Egyptian fisheries need to be better managed to secure the overall health of the Mediterranean Sea’s marine living resources, new research has found.
In a recent paper in the journal Ocean and Coastal Management, researchers with the Sea Around Us initiative at the University of British Columbia’s Institute for the Oceans and Fisheries and the Arab Academy for Science, Technology and Maritime Transport reconstructed Egypt’s marine fisheries catches from the Mediterranean in the last 100 years and found strong evidence of resource overexploitation. Such overexploitation has pushed fishers to go farther and deeper, increasingly resorting to species lower in the food chain.
“The Egyptian Mediterranean marine fisheries consist of a century-old, predominantly trawl fishery as well as other fisheries, such as longlining, purse-seining and multi-gear traditional fisheries,” said Dr. Myriam Khalfallah, who led the study as a post-doctoral fellow with the Sea Around Us. “From 1920 to 2019, 3.8 million tonnes of fish and invertebrates were removed from Egypt’s Mediterranean waters. We identified major peaks in catches followed by drastic declines caused by various external events and increased fishing pressure.”
Decreased landings and fishing of juvenile fish in shallow waters were identified as early as the mid-1920s, as the trawl fleet and the duration and number of its fishing trips grew.
“This was a sign that something was amiss,” Khalfallah said. “There was a bit of a recovery during World War II and a rapid expansion right after, only to experience another drop starting in the mid-1960s caused by the new Aswan High Dam, which blocked the flow of nutrients from the Nile into the sea.”
The sardine fishery was the most affected one, declining from 30 per cent of the commercial catch from 1950 to 1965 to less than 4 per cent in 1968.
Fisheries catches eventually returned to pre-dam levels in the late 1980s, likely because of fertilizers applied in farms of the Nile Delta, which ended up enriching the surrounding waters and fueling the growth of sardines and other fish populations. But in the 2000s, catches again began to fluctuate, demonstrating that the resurgence from two decades prior was transient.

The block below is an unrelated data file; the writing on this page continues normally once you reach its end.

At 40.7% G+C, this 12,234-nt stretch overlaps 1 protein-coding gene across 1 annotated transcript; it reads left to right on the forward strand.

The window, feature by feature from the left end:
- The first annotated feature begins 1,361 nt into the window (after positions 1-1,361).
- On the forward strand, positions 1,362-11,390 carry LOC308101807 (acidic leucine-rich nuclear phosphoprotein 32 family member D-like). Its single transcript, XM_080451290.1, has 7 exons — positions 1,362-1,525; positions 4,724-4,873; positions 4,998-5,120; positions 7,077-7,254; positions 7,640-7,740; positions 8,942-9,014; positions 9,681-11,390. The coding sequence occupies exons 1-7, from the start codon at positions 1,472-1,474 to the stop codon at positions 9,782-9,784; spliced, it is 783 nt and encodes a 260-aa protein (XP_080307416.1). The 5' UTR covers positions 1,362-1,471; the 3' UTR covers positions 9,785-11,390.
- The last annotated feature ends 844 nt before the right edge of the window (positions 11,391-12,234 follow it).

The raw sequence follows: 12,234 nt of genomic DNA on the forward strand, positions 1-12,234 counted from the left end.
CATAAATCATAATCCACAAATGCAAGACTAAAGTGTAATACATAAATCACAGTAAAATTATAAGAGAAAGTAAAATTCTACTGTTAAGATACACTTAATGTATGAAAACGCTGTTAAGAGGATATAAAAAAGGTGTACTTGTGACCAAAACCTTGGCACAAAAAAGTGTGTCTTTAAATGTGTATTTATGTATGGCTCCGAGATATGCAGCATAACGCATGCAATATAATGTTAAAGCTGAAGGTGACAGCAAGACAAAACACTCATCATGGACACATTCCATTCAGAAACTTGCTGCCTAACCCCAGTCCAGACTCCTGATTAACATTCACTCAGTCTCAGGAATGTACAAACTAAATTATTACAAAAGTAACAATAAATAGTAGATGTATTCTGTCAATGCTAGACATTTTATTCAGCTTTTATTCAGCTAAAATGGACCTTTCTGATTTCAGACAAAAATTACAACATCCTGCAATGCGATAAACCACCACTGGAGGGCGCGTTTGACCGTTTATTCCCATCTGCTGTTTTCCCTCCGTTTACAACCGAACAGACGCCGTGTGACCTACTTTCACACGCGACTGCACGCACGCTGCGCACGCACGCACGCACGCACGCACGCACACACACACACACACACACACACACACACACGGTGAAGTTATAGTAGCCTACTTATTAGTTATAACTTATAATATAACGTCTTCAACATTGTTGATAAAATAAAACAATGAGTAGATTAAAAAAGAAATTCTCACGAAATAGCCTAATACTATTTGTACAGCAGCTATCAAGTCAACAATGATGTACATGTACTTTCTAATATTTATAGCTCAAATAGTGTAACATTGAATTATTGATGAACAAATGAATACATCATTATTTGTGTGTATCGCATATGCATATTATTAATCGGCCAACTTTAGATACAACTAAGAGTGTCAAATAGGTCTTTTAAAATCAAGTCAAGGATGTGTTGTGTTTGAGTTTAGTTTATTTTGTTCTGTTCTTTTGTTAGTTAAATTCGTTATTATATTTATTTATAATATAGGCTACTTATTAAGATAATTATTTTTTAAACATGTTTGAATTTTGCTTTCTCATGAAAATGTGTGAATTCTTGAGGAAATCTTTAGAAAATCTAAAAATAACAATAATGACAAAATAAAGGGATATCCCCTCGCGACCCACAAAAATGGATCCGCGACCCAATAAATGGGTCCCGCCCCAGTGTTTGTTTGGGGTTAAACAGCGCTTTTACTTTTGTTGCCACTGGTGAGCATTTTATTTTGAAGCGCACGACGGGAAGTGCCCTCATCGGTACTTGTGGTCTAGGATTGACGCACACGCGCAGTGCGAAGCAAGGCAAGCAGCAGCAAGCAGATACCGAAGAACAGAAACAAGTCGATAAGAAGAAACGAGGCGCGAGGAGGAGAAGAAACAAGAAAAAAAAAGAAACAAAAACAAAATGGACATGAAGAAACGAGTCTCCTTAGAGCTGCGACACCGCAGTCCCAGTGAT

“There has been a catch decline of nearly 50 per cent between 2011 and 2019, despite increasing fishing pressure,” Khalfallah noted. “Stock assessments of commercially important species along the Egyptian Mediterranean coast confirm our evaluation and attribute the decline to overexploitation. Even some of the newly established invasive species appear to be overfished.”
fishing down the food web
The overexploitation of fish populations was further corroborated when the researchers computed an indicator, the ‘Marine Trophic Index,’ which indicates the average position most landed fish occupy in the food chain.
“The Marine Trophic Index shows that there was fishing up the food chain up to the mid-1950, due mainly to geographic expansion of fisheries,” said Dr. Daniel Pauly, co-author of the study and the Sea Around Us principal investigator. “But since the 1970s, without new areas to expand into, excessive fishing induced a ‘fishing down’ effect that is reflected in lower values of the Marine Trophic Index.”
Fishing down the food web is the process whereby fisheries in a given ecosystem, having depleted the larger predatory fish on top of the food web, turn to increasingly smaller species, finally ending up with previously spurned small fish and invertebrates. Fishing down, combined with the changes in species composition caused by the warming of the Mediterranean, is expected to increasingly impact Egypt’s fisheries.
In addition to this, the paper also determined that the mean temperature of catch has been steadily increasing by 0.07°C per year since 1987, underscoring the profound effects of climate change on the region’s marine ecosystems and fisheries.
“There is a serious need for the Egyptian authorities to take the management of the fisheries seriously, as the alternative implies the loss of an important source of food and livelihoods,” Pauly said.
The paper “Once upon a century, the Egyptian Mediterranean fisheries (1920-2019), as affected by ‘fishing down’ and climate change” will be published in Ocean and Coastal Management, doi: https://doi.org/10.1016/j.ocecoaman.2023.106831